Another nigh-perfect film is Alfred Hitchcock's "Psycho" (1960, rated R retrospectively though it went out as a general release back in the day). After a decade of overstuffed features Hitchcock got the notion into his head of showing that he too could go lean and mean and turn out the kind of budget thriller that was in vogue at the time. He purchased Robert Bloch's novel (using a pseudonym to keep the purchase price down) and had it adapted by Joseph Stefano (far more closely than is sometimes acknowledged) and made it primarily on standing sets using the crew from his TV show. Lean and mean it is and it's also a particularly nasty piece of work for the time. Writer Donald Spoto sees the film as the emergence of Hitchcock's misogyny; women had primarily been objects of romance in prior films but with "Psycho" they became recipients of violence and for all its lack of anything being graphically depicted the shower murder is astonishingly violent.

It's difficult now, with the film's plot so well known, to appreciate the director's real masterstrokes in casting Janet Leigh and Anthony Perkins. Initial audiences were not prepared for a major star such as the former to be killed off less than halfway into the story or for the latter – then known for boy-next-door roles – to be a serial killer. (Alas for Perkins he was afterward pretty well typed as neurotics and psychotics, so effective was his performance.) Considering it is arguably the director's best-known film it is surprising that Hitchcock initially considered "Psycho" a failure and contemplated cutting it down to become an episode of his TV anthology. That is until he heard composer Bernard Herrmann's music for it – a brilliant score written entirely for strings that has them shrieking away in the murder scenes in one of the most quoted, paraphrased and parodied pieces of film music ever created.

If you've never seen "Psycho" on the big screen – and even though it's a small film it deserves to be seen in a theater with an audience for maximum impact – Fathom events and Turner Classic Movies have scheduled special showings on Sunday, September 20 and Thursday, Sept. 23 at 2 p.m. and 7 p.m. The Penn Cinema is one of the theaters that will host the screening but so is the Lebanon Valley Mall's Regal Theatre if you want a shorter drive.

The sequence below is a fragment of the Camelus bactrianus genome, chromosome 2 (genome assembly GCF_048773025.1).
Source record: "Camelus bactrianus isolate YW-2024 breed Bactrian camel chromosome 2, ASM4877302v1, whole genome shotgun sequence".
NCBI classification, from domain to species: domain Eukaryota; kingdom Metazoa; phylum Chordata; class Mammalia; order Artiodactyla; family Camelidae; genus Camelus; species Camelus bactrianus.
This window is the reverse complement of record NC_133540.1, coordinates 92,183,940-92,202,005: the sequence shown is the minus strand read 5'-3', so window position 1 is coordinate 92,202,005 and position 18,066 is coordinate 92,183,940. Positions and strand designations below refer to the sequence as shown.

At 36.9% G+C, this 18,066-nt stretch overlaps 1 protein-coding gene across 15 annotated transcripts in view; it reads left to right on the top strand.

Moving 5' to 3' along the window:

Another Fathom movie event is the remastered and expanded "The Iron Giant" (1999, PG) on September 30 at 7:00 p.m. and repeated October 4 at noon. This delightful film from director Brad Bird has young Hogarth discover a giant robot from outer space in the forest. He befriends it and when a paranoid government agent arrives, determined to destroy the alien contraption, Hogarth hides it in the local junkard (where it snacks on scrap metal). Set in an accurately detailed 1957 — the height of Cold War panic and when movies involving invasions from outer space were very popular — the mostly hand-drawn animated feature (only the robot is computer rendered) is an enchanting and sophisticated treat for old and young alike. Because the film had atrocious publicity on its initial release few people saw it in a theater and it deserves that venue for its impressive visuals. Don't pass up this chance to see it properly.

September normally marks the beginning of Lebanon Valley College's symposium films, which are shown at Annville's lovely art deco Allen Theater. So far no listings have appeared online at either the college's or the theater's websites. The theater's marquee notes that it is closed so that a digital projection system can be installed (mandatory these days as 35mm prints are being phased out). An email to the Allen's owner, Skip Hicks, went unanswered by deadline so I can only advise you to check the theater's website for news of the film series and other special film events.